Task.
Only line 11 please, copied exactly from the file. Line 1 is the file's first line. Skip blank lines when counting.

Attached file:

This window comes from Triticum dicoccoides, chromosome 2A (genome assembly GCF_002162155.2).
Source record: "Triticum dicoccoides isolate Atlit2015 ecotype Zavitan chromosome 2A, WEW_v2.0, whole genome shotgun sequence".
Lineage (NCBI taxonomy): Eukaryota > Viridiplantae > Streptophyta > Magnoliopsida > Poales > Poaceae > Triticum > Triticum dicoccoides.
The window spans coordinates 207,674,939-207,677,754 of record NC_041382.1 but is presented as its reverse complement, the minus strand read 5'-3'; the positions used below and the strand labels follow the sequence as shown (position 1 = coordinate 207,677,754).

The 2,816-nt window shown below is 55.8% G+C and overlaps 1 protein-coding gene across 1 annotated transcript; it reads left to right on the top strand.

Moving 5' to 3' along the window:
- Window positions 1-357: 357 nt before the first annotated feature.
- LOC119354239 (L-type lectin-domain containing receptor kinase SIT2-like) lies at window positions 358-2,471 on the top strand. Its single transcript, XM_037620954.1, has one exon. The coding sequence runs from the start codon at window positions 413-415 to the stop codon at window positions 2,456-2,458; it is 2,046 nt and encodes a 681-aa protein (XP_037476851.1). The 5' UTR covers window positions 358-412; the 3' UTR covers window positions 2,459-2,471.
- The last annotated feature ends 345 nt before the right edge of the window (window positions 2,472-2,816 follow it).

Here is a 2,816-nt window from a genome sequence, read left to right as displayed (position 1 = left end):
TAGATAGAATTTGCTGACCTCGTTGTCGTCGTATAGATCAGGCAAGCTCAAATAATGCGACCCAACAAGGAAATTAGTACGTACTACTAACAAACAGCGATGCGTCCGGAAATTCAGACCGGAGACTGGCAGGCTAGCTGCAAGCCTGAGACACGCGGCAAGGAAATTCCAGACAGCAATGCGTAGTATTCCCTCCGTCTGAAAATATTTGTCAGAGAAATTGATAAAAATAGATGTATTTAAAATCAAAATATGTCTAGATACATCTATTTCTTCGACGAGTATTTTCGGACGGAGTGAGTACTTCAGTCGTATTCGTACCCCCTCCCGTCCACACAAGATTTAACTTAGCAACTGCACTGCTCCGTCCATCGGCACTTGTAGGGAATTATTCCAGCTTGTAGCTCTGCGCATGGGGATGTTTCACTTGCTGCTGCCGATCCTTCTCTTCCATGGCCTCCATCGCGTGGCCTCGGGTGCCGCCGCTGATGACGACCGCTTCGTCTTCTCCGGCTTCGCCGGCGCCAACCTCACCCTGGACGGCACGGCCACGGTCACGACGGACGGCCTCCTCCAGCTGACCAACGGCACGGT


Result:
TAGATAGAATTTGCTGACCTCGTTGTCGTCGTATAGATCAGGCAAGCTCAAATAATGCGACCCAACAAGGAAATTAGTACGTACTACTAACAAACAGCGATGCGTCCGGAAATTCAGACCGGAGACTGGCAGGCTAGCTGCAAGCCTGAGACACGCGGCAAGGAAATTCCAGACAGCAATGCGTAGTATTCCCTCCGTCTGAAAATATTTGTCAGAGAAATTGATAAAAATAGATGTATTTAAAATCAAAATATGTCTAGATACATCTATTTCTTCGACGAGTATTTTCGGACGGAGTGAGTACTTCAGTCGTATTCGTACCCCCTCCCGTCCACACAAGATTTAACTTAGCAACTGCACTGCTCCGTCCATCGGCACTTGTAGGGAATTATTCCAGCTTGTAGCTCTGCGCATGGGGATGTTTCACTTGCTGCTGCCGATCCTTCTCTTCCATGGCCTCCATCGCGTGGCCTCGGGTGCCGCCGCTGATGACGACCGCTTCGTCTTCTCCGGCTTCGCCGGCGCCAACCTCACCCTGGACGGCACGGCCACGGTCACGACGGACGGCCTCCTCCAGCTGACCAACGGCACGGT